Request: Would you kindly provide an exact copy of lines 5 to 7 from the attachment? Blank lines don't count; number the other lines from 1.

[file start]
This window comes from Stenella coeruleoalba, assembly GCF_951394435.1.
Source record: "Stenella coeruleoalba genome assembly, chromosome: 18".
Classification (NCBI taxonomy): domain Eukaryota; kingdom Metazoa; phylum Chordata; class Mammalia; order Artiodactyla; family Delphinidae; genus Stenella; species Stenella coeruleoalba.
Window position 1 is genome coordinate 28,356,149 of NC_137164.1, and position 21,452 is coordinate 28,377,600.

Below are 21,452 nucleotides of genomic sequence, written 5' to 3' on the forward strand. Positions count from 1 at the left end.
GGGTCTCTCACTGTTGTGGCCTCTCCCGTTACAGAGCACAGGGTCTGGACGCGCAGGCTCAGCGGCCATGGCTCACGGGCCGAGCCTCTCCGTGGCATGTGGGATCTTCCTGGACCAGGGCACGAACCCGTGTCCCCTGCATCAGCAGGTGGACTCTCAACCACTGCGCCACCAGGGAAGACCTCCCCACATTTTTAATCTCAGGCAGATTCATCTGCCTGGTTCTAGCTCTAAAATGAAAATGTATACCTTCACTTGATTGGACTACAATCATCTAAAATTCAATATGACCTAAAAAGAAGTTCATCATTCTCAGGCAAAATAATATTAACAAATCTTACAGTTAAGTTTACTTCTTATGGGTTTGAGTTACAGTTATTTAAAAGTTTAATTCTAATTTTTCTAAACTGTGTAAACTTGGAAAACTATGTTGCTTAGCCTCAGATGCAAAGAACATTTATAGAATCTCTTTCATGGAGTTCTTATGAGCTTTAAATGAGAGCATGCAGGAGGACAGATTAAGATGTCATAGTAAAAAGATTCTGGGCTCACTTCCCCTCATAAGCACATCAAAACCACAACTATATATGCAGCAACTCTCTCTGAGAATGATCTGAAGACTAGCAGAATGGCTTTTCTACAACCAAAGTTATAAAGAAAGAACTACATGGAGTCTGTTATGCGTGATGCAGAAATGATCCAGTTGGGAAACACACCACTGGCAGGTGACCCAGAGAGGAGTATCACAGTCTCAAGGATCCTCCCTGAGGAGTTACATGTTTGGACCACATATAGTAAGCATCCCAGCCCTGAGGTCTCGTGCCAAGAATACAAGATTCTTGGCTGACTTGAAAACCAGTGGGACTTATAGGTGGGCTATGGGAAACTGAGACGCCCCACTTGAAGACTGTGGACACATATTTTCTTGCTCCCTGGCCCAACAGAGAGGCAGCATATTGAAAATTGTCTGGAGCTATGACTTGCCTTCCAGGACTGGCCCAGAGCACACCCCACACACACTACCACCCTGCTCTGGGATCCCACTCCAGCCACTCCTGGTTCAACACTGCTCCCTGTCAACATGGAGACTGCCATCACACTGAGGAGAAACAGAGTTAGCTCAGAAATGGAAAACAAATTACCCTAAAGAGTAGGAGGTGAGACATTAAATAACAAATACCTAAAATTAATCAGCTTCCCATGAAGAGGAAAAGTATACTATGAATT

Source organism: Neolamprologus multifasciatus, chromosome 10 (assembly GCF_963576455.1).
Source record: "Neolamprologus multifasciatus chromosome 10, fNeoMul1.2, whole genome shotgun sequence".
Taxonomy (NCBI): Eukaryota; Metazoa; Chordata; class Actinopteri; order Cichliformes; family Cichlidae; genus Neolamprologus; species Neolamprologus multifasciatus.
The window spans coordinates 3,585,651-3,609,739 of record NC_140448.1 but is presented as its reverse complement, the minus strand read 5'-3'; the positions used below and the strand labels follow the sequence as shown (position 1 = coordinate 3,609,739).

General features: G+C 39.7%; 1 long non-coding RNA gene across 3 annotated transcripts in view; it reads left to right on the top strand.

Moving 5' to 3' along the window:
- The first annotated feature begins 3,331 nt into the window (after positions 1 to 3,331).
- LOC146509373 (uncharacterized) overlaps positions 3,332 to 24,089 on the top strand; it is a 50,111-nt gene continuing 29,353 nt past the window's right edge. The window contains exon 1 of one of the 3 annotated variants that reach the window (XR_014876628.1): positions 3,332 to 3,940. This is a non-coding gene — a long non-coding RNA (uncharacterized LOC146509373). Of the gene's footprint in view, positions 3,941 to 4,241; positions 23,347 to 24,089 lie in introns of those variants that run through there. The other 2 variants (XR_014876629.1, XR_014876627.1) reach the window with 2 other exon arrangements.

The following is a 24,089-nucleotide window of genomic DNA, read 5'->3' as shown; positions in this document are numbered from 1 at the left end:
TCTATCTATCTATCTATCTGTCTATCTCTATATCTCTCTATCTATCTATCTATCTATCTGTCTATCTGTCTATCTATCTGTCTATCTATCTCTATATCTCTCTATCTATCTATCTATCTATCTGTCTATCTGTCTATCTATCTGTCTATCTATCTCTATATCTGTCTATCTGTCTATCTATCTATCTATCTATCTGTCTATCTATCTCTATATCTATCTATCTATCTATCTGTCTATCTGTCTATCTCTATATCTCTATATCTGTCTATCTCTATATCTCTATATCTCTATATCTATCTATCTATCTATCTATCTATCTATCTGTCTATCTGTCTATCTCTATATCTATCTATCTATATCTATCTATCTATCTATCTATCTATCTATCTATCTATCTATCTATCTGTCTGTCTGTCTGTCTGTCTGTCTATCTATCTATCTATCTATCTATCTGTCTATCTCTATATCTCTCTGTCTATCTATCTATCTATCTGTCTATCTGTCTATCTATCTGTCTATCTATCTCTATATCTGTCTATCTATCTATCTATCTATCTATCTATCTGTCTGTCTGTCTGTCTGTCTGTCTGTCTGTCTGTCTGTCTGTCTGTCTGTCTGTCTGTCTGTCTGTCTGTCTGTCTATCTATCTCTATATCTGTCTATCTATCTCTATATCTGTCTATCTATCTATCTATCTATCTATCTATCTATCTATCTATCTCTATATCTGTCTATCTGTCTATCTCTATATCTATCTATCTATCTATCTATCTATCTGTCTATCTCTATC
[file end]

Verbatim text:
Below are 21,452 nucleotides of genomic sequence, written 5' to 3' on the forward strand. Positions count from 1 at the left end.
GGGTCTCTCACTGTTGTGGCCTCTCCCGTTACAGAGCACAGGGTCTGGACGCGCAGGCTCAGCGGCCATGGCTCACGGGCCGAGCCTCTCCGTGGCATGTGGGATCTTCCTGGACCAGGGCACGAACCCGTGTCCCCTGCATCAGCAGGTGGACTCTCAACCACTGCGCCACCAGGGAAGACCTCCCCACATTTTTAATCTCAGGCAGATTCATCTGCCTGGTTCTAGCTCTAAAATGAAAATGTATACCTTCACTTGATTGGACTACAATCATCTAAAATTCAATATGACCTAAAAAGAAGTTCATCATTCTCAGGCAAAATAATATTAACAAATCTTACAGTTAAGTTTACTTCTTATGGGTTTGAGTTACAGTTATTTAAAAGTTTAATTCTAATTTTTCTAAACTGTGTAAACTTGGAAAACTATGTTGCTTAGCCTCAGATGCAAAGAACATTTATAGAATCTCTTTCATGGAGTTCTTATGAGCTTTAAATGAGAGCATGCAGGAGGACAGATTAAGATGTCATAGTAAAAAGATTCTGGGCTCACTTCCCCTCATAAGCACATCAAAACCACAACTATATATGCAGCAACTCTCTCTGAGAATGATCTGAAGACTAGCAGAATGGCTTTTCTACAACCAAAGTTATAAAGAAAGAACTACATGGAGTCTGTTATGCGTGATGCAGAAATGATCCAGTTGGGAAACACACCACTGGCAGGTGACCCAGAGAGGAGTATCACAGTCTCAAGGATCCTCCCTGAGGAGTTACATGTTTGGACCACATATAGTAAGCATCCCAGCCCTGAGGTCTCGTGCCAAGAATACAAGATTCTTGGCTGACTTGAAAACCAGTGGGACTTATAGGTGGGCTATGGGAAACTGAGACGCCCCACTTGAAGACTGTGGACACATATTTTCTTGCTCCCTGGCCCAACAGAGAGGCAGCATATTGAAAATTGTCTGGAGCTATGACTTGCCTTCCAGGACTGGCCCAGAGCACACCCCACACACACTACCACCCTGCTCTGGGATCCCACTCCAGCCACTCCTGGTTCAACACTGCTCCCTGTCAACATGGAGACTGCCATCACACTGAGGAGAAACAGAGTTAGCTCAGAAATGGAAAACAAATTACCCTAAAGAGTAGGAGGTGAGACATTAAATAACAAATACCTAAAATTAATCAGCTTCCCATGAAGAGGAAAAGTATACTATGAATT

Source organism: Neolamprologus multifasciatus, chromosome 10 (assembly GCF_963576455.1).